Essential tremor is one of the most common neurologic conditions in the world. It consists of a trembling or shaking that worsens over time, and it can affect patients at almost any age in life. It is usually brought out by holding a posture or making purposeful movements. The most common parts of the body to be affected are the arms (especially the hands), but the legs, head, trunk, and voice can also be involved.
Tremor is not a dangerous condition, but it can interfere with a person's life. It may make everyday activities very difficult: eating and drinking, typing, knitting, putting on clothing, or performing other dexterous activities. Tremor can also cause social anxiety, if, for example, you are prone to spilling food or drink in public. Fortunately, there are a variety of medications that can be effective in controlling tremor, including beta blockers (e.g. propranolol) and primidone.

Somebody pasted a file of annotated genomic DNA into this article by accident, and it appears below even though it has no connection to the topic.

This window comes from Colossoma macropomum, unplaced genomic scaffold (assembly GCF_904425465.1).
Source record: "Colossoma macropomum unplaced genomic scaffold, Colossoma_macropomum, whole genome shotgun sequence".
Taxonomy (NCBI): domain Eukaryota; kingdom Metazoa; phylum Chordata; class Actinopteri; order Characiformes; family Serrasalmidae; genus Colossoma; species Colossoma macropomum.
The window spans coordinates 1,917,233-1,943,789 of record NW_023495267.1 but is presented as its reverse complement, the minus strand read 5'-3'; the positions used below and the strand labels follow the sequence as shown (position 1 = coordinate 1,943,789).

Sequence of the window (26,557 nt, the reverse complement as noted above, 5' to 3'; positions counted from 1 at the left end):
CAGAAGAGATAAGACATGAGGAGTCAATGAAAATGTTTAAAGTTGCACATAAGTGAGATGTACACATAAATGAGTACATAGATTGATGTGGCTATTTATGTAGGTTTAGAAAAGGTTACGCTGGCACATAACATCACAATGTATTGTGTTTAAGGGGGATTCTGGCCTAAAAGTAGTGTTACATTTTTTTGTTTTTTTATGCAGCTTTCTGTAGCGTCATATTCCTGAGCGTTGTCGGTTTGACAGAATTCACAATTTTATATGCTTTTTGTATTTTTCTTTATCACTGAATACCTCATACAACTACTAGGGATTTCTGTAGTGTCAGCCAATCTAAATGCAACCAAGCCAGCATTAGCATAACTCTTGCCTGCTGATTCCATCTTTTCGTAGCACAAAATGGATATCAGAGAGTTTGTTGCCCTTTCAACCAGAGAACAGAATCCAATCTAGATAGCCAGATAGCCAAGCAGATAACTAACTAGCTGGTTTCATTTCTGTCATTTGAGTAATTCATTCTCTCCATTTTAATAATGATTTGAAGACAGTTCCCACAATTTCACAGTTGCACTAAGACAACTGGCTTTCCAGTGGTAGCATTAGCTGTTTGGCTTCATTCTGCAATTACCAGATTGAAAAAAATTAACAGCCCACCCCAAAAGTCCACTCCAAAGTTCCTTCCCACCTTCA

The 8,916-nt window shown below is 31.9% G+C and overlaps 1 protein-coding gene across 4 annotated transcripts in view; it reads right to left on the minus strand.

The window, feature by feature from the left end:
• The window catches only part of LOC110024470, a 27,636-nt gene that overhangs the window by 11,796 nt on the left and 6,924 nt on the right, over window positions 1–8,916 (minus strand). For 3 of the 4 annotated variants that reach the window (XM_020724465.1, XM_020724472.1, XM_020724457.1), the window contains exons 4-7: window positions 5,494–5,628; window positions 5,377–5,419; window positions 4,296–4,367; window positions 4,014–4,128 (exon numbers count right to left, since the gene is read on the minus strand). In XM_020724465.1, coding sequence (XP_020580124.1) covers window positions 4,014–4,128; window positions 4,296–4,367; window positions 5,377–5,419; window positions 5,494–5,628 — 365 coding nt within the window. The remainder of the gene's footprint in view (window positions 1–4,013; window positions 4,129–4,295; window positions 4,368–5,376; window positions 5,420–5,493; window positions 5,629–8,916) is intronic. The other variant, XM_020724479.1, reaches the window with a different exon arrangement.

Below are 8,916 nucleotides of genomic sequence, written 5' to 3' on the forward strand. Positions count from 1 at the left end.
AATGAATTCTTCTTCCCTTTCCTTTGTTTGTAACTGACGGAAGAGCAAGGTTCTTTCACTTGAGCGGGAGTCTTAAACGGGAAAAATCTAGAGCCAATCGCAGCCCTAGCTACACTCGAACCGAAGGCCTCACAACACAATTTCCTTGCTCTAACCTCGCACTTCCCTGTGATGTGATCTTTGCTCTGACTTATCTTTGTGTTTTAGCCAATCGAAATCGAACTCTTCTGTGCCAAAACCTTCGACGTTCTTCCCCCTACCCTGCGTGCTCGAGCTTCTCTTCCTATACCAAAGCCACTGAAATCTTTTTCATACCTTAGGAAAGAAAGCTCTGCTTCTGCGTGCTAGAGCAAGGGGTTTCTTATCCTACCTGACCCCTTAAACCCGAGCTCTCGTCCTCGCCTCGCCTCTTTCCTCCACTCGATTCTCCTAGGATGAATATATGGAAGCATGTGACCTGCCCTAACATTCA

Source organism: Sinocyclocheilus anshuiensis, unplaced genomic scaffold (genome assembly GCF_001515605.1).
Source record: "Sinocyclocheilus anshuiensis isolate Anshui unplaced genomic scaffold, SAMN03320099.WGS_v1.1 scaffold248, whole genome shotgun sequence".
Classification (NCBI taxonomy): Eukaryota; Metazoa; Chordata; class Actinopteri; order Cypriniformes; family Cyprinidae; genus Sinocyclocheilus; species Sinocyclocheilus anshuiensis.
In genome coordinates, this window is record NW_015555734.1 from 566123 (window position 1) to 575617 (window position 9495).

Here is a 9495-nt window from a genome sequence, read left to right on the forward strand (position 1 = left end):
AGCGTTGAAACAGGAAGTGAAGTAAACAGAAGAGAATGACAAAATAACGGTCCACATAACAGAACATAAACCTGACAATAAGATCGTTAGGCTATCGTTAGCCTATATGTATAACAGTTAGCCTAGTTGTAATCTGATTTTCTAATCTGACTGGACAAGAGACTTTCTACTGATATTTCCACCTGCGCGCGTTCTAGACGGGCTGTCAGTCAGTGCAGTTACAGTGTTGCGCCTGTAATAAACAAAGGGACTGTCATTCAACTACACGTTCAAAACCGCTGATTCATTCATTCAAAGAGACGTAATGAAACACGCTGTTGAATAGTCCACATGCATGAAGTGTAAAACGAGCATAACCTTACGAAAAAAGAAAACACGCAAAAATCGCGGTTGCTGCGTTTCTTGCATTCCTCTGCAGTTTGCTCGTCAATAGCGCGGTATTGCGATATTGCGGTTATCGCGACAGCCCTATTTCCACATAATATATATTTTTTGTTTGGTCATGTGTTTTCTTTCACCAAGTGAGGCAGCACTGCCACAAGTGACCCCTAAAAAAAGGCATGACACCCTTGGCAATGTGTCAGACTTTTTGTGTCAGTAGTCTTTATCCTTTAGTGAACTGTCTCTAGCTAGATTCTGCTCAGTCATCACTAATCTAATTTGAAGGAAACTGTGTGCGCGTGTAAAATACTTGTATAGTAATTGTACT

Medications do not provide enough relief for every tremor patient, and for some people, tremor can be disabling. For patients with tremor who have bothersome symptoms despite trials of at least two medicines, surgery should be considered.
There are two surgeries for essential tremor. I discuss both of them with every patient, and there are advantages and disadvantages to each.